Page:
I have had the pleasure this month of performing in a local community theatre production of “Cats”, Andrew Lloyd Webber’s record-breaking Broadway musical.
Cats has been rightly criticized for its apparent lack of plot. But I’ll cut it some slack. After all, it is a collection of T.S. Eliot’s poetry set to music with great choreography and a stunning wardrobe.
But what it lacks in plot, it makes up for in its study of human behavior — vicariously through the minds of felines.
The musical concerns itself with the tribe of cats known as the “Jellicles” as they prepare for their annual gathering at the “Jellicle Ball”. Every cat in the tribe is introduced individually as the audience slowly becomes aware of the distinct behaviors and personalities of each.
I have been especially drawn to the three oldest cats of the tribe — and I have been intrigued by the treatment each of these cats gets from the younger ones.
Old Deuteronomy is the oldest and wisest of all the cats. He’s the patriarch of the clan; heck, he’s probably the father or grandfather of many of the kittens. He is held in the highest esteem, virtually worshiped by all as he makes his appearance.
Gus is a “theatre cat”. He’s like the old uncle that shows up at the family reunion with old war stories — except that Gus’ stories deals with all the great theatrical parts he’s has played through the years. The kittens adore Gus and clamor around his feet, purring over his every word.
And then there’s Grizabella, "The Glamour Cat". She has led a hard, hard life. Her coat is dirty and mangy, she walks with a weak shuffle, and her eyes are sunken and sallow.
None of the cats like Grizabella. They shun her. They ignore her. They gnash and snarl at her. The old cats pull the kittens away from her and the kittens shirk back in fear. It’s a sad, sad, sight.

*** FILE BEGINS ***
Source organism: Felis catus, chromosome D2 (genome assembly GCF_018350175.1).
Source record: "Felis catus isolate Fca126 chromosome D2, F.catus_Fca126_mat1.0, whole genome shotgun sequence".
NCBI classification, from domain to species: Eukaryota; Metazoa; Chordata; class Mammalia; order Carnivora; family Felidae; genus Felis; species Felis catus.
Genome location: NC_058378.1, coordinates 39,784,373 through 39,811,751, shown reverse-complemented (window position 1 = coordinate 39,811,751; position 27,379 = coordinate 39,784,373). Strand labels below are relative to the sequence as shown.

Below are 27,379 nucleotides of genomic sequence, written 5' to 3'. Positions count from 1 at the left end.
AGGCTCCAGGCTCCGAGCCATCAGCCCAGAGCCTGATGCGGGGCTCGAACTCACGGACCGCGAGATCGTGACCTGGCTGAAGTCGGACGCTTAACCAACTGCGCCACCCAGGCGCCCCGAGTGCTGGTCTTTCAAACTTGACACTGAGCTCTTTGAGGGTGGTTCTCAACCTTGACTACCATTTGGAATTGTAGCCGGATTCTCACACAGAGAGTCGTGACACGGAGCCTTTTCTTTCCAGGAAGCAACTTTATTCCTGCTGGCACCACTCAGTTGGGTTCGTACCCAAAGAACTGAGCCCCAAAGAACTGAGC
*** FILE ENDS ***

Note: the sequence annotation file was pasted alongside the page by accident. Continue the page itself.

I always wondered why the cats treated Old Deuteronomy and Gus with such high regard, but they were always downright mean to Grizabella. The director of our local production finally gave me the answer.
Grizabella made all the wrong life choices. She left the tribe many years ago, seeking her own fame and fortune. She once had a life of glamour and charm and beauty. But she gave that up, seeking something more. In the process, she turned herself into a shell of what she used to be. She spent her fortune, she wasted her life, she prostituted her body. In the process of seeking more, she lost everything she owned.
Now she has returned to the tribe, seeking kinship. But the cats will have none of that. They have spent their lives acting like respectable cats. They have played by the rules, they have led a good life, they deserve to be called whatever they want to be — and Old Deuteronomy reminds us in one song that the proper term is simply ... “Cat”.
The cats love Old Deuteronomy and Gus for what they are. But they hate Grizabella for what she did. Perhaps they show no mercy, but you can hardly accuse them of being bigots. They realize that cats are ultimately responsible for their own actions. And the lesson to be learned is that there are always consequences for one’s actions — even if those consequences are harsh by our human standards.
In the end, Old Deuteronomy, in his supreme wisdom, redeems Grizabella and allows her to enter the “Heaviside Layer” — a place of reincarnation for the most-worthy of all cats. In doing so, he teaches the tribe a profound lesson. Whereas they hated Grizabella for what she did, he loves her in spite of she did.
That is a lesson we should all learn.